sudo systemctl restart audiobookshelf.service
By default, Audiobookshelf listens to the Port 13378. So open the URL of the server in the browser, for example 192.168.178.200:13378.
Set up library
When you first call it up, you first have to specify a root user:
Once in the interface, a library is created over Add your first library:
In the following dialog you then give it a name, select the media type and can optionally activate things like automatic updates under Settings and Schedule. But the point is important New folder path. Selecting using the button tends not to work, so you have to specify the path manually, for example /media/my-usb-disk/media or similar.
An empty folder is ideal for podcasts. Audio books and other inventory media should preferably be in the usual folder structure Artist/Album/Track be available, properly tagged and have cover images.
You will then find the libraries at Settings/Libraries and you can start the scan there. Depending on the inventory, it may take a few minutes until the library is filled.
About Search you investigate podcasts, that you want to subscribe to.
In the subscribe dialog you can change the metadata in advance and activate the automatic download.
However, by default you will only find empty podcast subscriptions! If you old episodes want to load, calls up the settings of the podcast, for example via the pen icon in the library view.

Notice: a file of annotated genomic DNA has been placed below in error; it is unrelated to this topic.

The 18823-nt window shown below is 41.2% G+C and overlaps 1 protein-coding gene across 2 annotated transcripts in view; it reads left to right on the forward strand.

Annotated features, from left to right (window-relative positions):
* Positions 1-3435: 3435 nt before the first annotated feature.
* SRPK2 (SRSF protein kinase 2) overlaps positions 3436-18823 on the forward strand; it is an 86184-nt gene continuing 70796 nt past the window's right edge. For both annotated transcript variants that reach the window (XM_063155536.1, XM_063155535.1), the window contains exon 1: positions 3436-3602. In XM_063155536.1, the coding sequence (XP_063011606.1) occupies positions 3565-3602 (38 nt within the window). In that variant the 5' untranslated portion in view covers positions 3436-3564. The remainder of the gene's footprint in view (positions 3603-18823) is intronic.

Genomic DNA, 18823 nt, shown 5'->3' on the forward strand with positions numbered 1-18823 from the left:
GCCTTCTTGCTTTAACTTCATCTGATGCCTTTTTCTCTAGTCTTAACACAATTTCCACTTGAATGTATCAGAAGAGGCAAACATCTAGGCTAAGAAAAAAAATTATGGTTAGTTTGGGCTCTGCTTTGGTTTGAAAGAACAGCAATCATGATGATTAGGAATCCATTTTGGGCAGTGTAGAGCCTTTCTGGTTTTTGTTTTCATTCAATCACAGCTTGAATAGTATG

Submit Episodes a start date and a limit - about Check & Download New Episodes Old titles (but of course new for the library...) are then downloaded.
This completes the basic setup.
Set up app
Setting up the app is much easier: install it first from Google Play. The first time you call up you have to connect again via the URL of the server including port:
You immediately end up in the existing library and can continue listening to the programs you have started.
By default you have only one so far Users – with admin rights. Of course, it is better to create additional users for pure consumption who are only allowed to consume, if necessary only individual libraries. This even makes sense for individual users: for security reasons, you can also use a simpler password.
You can find a great feature at Settings/Listening Sessions: All completed and ongoing sessions are logged here - certainly useful for power users at least.
Also Playlists can be created - which are only visible to you, not to other users.
Auf dem Smartphone There is also another feature to discover: You can add local media to the app here and use Audiobookshelf as a player for everything.
At the end of the day, Audiobookshelf is one thing above all: an all-round convincing user experience with stylish interfaces and clean synchronization.
Perfect Audiobookshelf is of course not. For example, on one system there was a bit of a problem with the dialog for the media path and podcasts could not be subscribed to because the server was not allowed to create folders for the podcasts. But ultimately it was just small things on a test system. My real installation on my Cubi home server, however, runs completely without any problems. A perfect match for that Homemade NAS.
More on this topic: Podcast.